Monday, August 14, 2017

`The Calm Retreat, the Silent Shade'

William Cowper writes to his friend William Unwin on this date, Aug. 14, in 1784:

“I give you joy of a journey performed without trouble or danger. You have travelled five hundred miles without having encountered either. Some neighbors of ours about a fortnight since, made an excursion only to a neighboring village, and brought home with them fractured skulls and broken limbs, and one of them is dead. For my own part, I seem pretty much exempted from the dangers of the road.”

No, Cowper’s dangers were strictly internal. Few writers of his time and place travelled less, externally. Johnson had his Scotland, Gibbon his Switzerland, Keats his Italy. In the interior, Cowper’s journeys were unnumbered. Despite lunatic asylums and botched suicides, he wrote industriously, letters, poems and hymns, which often read like dispatches from that other world. Temperamentally, he was a homebody, unsuited for marriage and career, but blessed with a gift for friendship. In “An Epistle to Joseph Hill, Esq.”, he writes to another friend:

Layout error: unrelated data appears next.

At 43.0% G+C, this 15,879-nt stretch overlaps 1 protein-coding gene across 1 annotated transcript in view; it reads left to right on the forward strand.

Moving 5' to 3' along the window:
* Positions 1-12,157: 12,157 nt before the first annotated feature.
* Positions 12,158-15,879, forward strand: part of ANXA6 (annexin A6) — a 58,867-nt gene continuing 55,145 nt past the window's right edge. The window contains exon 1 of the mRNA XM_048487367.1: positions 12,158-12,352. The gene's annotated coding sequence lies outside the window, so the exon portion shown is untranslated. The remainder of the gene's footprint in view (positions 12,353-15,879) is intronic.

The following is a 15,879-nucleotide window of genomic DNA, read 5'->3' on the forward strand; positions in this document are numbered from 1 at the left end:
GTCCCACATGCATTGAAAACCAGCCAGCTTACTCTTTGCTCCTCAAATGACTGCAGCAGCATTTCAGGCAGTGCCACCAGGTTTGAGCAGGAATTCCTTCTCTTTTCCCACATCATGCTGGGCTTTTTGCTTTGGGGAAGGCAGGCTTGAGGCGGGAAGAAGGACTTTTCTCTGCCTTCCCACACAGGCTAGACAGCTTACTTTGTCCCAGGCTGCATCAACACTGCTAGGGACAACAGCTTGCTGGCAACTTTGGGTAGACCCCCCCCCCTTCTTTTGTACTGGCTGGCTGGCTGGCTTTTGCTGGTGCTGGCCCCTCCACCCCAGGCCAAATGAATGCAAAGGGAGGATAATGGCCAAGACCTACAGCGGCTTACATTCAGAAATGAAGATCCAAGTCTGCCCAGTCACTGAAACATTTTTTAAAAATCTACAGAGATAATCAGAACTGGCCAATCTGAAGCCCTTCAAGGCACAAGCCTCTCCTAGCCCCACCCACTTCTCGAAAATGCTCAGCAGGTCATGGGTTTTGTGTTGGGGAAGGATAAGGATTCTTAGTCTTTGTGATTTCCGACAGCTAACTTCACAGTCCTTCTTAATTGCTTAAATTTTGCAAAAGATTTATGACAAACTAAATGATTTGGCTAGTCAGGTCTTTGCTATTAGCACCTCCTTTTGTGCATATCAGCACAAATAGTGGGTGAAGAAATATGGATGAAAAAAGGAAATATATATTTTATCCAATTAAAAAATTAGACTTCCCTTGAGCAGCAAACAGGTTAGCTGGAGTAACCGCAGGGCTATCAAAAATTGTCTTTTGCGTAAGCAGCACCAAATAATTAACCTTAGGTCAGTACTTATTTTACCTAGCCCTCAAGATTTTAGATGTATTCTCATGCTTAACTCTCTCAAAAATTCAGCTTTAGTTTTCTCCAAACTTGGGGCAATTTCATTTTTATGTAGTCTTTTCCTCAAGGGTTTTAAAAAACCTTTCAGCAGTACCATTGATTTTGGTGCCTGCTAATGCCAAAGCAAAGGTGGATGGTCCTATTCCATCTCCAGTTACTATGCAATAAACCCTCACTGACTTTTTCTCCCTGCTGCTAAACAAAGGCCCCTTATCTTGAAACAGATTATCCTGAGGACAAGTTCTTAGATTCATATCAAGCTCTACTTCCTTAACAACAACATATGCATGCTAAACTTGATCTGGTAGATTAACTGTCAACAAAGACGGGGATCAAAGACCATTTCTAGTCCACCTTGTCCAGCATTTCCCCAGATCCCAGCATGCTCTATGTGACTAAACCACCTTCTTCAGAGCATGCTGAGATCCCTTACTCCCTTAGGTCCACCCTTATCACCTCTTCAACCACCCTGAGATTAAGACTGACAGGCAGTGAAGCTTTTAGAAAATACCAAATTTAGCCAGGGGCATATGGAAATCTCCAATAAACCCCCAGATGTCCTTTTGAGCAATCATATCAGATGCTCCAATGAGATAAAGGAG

“Go fellow!—whither?—turning short about—
Nay. Stay at home;—you're always going out.”

The stuttered phrases and abrupt reversals tell the story. Cowper longed for nothing so much as peace, and it was denied him in this world. Consider the second stanza of his hymn (or poem – editors can’t make up their minds), “Retirement”:

“The calm retreat, the silent shade,
With prayer and praise agree;
And seem by Thy sweet bounty made
For those who follow Thee.”

Cowper’s redeeming literary quality, what keeps his work from succumbing entirely to earnest piety or despair, is a sense of humor. Sometimes whimsical or satirical, sometimes wildly Dickensian (as in the passage quoted at the top). Here’s how Cowper completes the passage:

“—thanks to that tender interest and concern which the legislature takes in my security! Having, no doubt, their fear lest so precious a life should determine too soon, and by some untimely stroke of misadventure, they have made wheels and horses so expensive, that I am not likely to owe my death to either.”     

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